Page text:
R. Carlos Nakai
Raymond Carlos Nakai (born April 16, 1946) is a Native American flutist of Navajo/Ute heritage. Nakai played brass instruments in high school and college, and auditioned for the Armed Forces School of Music after a two-year period in the United States Navy. He began playing a traditional Native American cedar flute after an accident left him unable to play the trumpet. Largely self-taught, he released his first album Changes in 1983, and afterward signed a contract with Canyon Records, who produced more than thirty of his albums in subsequent years. His music prominently features original compositions for the flute inspired by traditional Native American melodies. Nakai has collaborated with musicians who include William Eaton, Philip Glass, Nawang Khechog, Paul Horn, and Keola Beamer. He has received 11 Grammy Award nominations for his albums.
R. Carlos Nakai
Nakai playing in Moscow in 2012
|Born||April 16, 1946|
Flagstaff, Arizona, United States
|Occupation||Native American flute player|
|Awards||Grammy Award nominations|
Early life and educationEdit
Raymond Carlos Nakai was born in Flagstaff, Arizona on April 16, 1946, to a family of Navajo and Ute descent. He now resides in Tucson, Arizona. As a child he would audition tapes for a Navajo language radio show hosted by his parents; in doing so, he heard a recording of William Hornpipe, a Lakota musician from the Pine Ridge Reservation, playing the flute. When he enrolled in a high school on the Colorado River Indian Reservation in Arizona, he sought to play the flute in the school band, but was assigned the cornet instead, which, he later said, he was less interested in.
He began studying at Northern Arizona University in 1966, where he played brass instruments in the marching band. As a second-year student, he was drafted into the United States Navy, and spent two years studying communications and electronics in Hawai'i and the south Pacific. He auditioned for the Royal Hawaiian Band, but was turned down as he was not Hawaiian himself. He continued to receive musical training while in the military. He returned to the Navajo reservation in 1971, where he had a difficult period; several of his classmates had been killed in the Vietnam War. He passed the highly competitive auditions for the Armed Forces School of Music, and was 28th on the waiting list for admission. Playing with the Armed Forces Band became impossible after an auto accident damaged his mouth, making it impossible to produce the correct embouchure to continue playing brass instruments.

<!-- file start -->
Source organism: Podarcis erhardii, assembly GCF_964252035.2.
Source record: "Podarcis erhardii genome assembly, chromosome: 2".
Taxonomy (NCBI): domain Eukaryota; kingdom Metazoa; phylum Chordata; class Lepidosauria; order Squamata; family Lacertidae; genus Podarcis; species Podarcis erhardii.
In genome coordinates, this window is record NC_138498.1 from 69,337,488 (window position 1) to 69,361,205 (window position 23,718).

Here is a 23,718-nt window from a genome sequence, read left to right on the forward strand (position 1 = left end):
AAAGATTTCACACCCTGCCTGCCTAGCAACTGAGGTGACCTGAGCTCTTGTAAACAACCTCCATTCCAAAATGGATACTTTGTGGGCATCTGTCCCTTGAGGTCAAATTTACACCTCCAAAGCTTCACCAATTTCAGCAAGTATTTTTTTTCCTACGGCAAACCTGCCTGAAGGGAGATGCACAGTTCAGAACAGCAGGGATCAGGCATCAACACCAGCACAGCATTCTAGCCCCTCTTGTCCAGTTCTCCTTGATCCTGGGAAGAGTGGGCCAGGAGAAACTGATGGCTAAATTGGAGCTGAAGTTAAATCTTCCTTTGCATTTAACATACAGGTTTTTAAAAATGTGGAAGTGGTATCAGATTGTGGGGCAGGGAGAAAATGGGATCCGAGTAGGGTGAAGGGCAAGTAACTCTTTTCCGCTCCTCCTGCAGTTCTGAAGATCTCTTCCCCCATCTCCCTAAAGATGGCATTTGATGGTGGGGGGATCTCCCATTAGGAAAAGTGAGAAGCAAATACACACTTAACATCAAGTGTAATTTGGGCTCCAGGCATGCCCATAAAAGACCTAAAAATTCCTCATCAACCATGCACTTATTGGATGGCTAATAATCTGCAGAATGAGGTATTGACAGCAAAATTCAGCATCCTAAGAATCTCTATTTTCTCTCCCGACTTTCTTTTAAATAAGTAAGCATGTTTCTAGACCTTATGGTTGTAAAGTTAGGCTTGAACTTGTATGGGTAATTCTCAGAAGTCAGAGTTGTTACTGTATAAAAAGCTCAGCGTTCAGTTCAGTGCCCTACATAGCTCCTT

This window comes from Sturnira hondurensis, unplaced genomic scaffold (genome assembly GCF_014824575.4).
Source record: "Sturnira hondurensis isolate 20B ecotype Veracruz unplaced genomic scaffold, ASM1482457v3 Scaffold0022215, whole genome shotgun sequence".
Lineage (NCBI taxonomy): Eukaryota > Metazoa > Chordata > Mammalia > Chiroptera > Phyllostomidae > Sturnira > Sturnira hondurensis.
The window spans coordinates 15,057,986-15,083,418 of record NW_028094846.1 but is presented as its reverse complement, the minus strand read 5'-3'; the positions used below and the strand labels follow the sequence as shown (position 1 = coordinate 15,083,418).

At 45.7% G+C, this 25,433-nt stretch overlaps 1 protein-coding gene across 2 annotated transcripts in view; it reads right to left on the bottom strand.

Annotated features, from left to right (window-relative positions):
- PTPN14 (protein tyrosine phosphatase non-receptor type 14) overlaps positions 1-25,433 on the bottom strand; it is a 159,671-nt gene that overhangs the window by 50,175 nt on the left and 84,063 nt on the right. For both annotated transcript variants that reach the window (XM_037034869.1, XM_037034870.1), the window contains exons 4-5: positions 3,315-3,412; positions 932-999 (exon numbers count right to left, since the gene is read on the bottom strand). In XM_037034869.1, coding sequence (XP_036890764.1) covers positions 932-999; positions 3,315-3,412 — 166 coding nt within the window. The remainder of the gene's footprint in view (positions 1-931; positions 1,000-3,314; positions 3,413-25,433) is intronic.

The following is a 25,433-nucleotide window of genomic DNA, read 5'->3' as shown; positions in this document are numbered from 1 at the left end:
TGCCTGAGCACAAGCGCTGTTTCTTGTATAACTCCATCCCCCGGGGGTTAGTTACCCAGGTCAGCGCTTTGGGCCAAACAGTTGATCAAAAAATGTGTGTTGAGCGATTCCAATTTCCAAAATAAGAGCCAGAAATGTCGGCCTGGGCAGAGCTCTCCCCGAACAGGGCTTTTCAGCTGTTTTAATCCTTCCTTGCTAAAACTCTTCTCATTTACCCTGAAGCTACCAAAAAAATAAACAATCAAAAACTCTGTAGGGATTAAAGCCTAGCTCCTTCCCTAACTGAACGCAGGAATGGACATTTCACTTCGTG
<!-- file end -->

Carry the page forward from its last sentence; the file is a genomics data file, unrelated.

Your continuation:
After his accident, Nakai had a brief struggle with drugs and alcohol. In 1972 he was given a traditional cedar flute, which he gradually taught himself to play, going on to purchase an instrument from Oliver Wendell Jones, a flute maker from California who Nakai met while working as a vendor at a museum. Jones would continue to supply Nakai with flutes for several years. Nakai found it difficult to expand his repertoire due to the absence of recordings or scores for traditional flute music; he therefore began to learn vocal music, and adapted many traditional songs for the flute. He returned to Northern Arizona University to earn a Bachelor's Degree in 1979 and later earned a master's degree in American Indian studies from the University of Arizona. He taught graphic art at a high school until 1983; his wife also worked as a teacher at the time.
Nakai began recording his music on cassettes, and selling them on the Navajo Reservation. After a period of little success, he played his music during an exhibition at the Heard Museum, where a representative of Canyon Records bought one of his cassettes. His playing impressed the museum's administrators, who offered him a job; Nakai subsequently worked for the museum for three years. He recorded the album Changes in 1983, and sold it independently; soon afterward, he signed a contract with Canyon Records, who would release more than thirty of his recordings over the next decades. By 2016, Nakai had recorded more than thirty commercial albums with Canyon records and several more with other producers, and had sold more than 3.5 million records. These recordings included several collaborations, including with the Japanese folk ensemble Wind Travelin' Band, the Philadelphia Orchestra's Israeli cellist Udi Bar-David, guitarist William Eaton, American composer Philip Glass, Tibetan flutist Nawang Khechog, flutist Paul Horn, and slack key guitar player Keola Beamer.